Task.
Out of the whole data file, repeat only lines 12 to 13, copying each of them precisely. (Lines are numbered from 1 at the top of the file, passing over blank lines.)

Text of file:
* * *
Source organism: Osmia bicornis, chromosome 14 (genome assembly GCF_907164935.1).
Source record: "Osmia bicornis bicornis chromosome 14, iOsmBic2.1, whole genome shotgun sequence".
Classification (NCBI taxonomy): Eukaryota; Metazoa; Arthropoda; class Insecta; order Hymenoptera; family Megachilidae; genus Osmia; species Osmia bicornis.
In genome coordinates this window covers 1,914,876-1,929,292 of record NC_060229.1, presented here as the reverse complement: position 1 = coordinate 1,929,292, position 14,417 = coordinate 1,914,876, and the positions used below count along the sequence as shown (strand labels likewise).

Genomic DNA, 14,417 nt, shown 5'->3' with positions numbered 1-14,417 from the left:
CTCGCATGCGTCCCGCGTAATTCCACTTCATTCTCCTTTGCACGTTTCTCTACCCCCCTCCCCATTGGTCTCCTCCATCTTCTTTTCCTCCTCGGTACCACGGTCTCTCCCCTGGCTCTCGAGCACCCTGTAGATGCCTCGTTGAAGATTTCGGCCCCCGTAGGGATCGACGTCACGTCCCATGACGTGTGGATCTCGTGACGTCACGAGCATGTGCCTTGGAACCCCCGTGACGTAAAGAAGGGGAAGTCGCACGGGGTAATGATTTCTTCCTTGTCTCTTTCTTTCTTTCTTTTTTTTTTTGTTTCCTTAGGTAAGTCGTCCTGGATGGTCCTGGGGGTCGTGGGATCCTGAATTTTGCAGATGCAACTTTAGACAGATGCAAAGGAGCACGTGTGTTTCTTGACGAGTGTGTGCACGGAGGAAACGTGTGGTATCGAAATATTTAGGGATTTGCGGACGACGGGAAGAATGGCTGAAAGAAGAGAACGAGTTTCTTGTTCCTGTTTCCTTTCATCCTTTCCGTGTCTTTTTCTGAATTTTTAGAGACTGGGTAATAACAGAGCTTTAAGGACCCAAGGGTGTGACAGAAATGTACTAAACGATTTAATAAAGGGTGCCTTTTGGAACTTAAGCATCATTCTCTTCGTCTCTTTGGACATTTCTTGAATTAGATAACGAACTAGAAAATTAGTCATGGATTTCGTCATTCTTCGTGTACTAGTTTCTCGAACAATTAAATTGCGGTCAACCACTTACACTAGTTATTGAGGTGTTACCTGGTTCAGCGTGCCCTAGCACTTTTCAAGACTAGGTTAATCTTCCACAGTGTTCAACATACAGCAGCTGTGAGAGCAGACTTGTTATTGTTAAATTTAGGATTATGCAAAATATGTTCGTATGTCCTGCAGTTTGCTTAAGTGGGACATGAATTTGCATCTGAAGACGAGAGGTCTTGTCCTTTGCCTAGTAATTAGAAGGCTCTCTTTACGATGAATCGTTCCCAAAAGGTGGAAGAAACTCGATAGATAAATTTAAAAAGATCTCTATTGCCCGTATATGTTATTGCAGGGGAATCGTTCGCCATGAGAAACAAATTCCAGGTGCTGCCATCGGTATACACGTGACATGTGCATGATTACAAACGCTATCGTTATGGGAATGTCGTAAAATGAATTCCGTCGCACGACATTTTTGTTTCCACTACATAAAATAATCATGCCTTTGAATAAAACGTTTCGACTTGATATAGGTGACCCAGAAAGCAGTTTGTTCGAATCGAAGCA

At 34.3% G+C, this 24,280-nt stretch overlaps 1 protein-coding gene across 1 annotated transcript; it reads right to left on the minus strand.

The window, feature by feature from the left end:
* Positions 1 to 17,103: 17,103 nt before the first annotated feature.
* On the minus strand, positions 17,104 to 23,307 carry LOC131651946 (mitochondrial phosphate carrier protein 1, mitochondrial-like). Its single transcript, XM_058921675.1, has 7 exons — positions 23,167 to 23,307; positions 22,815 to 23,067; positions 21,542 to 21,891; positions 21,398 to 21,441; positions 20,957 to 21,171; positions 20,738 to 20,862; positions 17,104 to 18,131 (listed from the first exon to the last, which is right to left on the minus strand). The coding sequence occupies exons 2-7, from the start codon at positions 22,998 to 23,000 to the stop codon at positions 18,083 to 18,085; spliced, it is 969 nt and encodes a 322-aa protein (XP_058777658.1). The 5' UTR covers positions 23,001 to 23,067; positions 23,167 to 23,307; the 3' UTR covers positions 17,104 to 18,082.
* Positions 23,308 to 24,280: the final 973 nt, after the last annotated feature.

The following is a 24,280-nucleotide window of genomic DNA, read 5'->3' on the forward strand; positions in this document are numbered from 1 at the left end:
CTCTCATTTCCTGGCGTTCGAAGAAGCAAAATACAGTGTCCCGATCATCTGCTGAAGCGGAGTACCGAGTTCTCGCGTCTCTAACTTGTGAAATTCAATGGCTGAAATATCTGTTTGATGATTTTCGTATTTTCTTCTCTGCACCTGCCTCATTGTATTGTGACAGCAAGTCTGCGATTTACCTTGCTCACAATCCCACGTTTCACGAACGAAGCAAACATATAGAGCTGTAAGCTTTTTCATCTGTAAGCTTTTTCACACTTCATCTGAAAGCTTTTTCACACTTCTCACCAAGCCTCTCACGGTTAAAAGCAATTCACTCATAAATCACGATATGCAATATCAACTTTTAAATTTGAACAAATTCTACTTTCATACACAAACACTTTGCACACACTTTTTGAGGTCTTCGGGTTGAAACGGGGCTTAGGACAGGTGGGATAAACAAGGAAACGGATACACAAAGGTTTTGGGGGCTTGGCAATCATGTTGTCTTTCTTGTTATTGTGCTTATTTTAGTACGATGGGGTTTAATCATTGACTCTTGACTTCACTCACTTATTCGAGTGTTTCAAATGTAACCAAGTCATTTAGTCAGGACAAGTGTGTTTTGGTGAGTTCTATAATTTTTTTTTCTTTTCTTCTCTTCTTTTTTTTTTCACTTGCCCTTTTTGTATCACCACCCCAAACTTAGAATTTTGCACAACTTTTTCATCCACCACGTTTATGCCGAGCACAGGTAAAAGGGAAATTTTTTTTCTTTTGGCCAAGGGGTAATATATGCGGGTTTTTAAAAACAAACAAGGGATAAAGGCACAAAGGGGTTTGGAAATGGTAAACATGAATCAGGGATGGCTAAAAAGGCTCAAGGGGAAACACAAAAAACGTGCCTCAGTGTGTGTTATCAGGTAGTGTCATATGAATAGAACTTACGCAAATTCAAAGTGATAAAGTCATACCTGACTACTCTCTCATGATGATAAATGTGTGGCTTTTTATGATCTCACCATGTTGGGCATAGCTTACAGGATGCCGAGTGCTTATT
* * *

The following is a 24,280-nucleotide window of genomic DNA, read 5'->3' on the forward strand; positions in this document are numbered from 1 at the left end:
CTCTCATTTCCTGGCGTTCGAAGAAGCAAAATACAGTGTCCCGATCATCTGCTGAAGCGGAGTACCGAGTTCTCGCGTCTCTAACTTGTGAAATTCAATGGCTGAAATATCTGTTTGATGATTTTCGTATTTTCTTCTCTGCACCTGCCTCATTGTATTGTGACAGCAAGTCTGCGATTTACCTTGCTCACAATCCCACGTTTCACGAACGAAGCAAACATATAGAGCTGTAAGCTTTTTCATCTGTAAGCTTTTTCACACTTCATCTGAAAGCTTTTTCACACTTCTCACCAAGCCTCTCACGGTTAAAAGCAATTCACTCATAAATCACGATATGCAATATCAACTTTTAAATTTGAACAAATTCTACTTTCATACACAAACACTTTGCACACACTTTTTGAGGTCTTCGGGTTGAAACGGGGCTTAGGACAGGTGGGATAAACAAGGAAACGGATACACAAAGGTTTTGGGGGCTTGGCAATCATGTTGTCTTTCTTGTTATTGTGCTTATTTTAGTACGATGGGGTTTAATCATTGACTCTTGACTTCACTCACTTATTCGAGTGTTTCAAATGTAACCAAGTCATTTAGTCAGGACAAGTGTGTTTTGGTGAGTTCTATAATTTTTTTTTCTTTTCTTCTCTTCTTTTTTTTTTCACTTGCCCTTTTTGTATCACCACCCCAAACTTAGAATTTTGCACAACTTTTTCATCCACCACGTTTATGCCGAGCACAGGTAAAAGGGAAATTTTTTTTCTTTTGGCCAAGGGGTAATATATGCGGGTTTTTAAAAACAAACAAGGGATAAAGGCACAAAGGGGTTTGGAAATGGTAAACATGAATCAGGGATGGCTAAAAAGGCTCAAGGGGAAACACAAAAAACGTGCCTCAGTGTGTGTTATCAGGTAGTGTCATATGAATAGAACTTACGCAAATTCAAAGTGATAAAGTCATACCTGACTACTCTCTCATGATGATAAATGTGTGGCTTTTTATGATCTCACCATGTTGGGCATAGCTTACAGGATGCCGAGTGCTTATT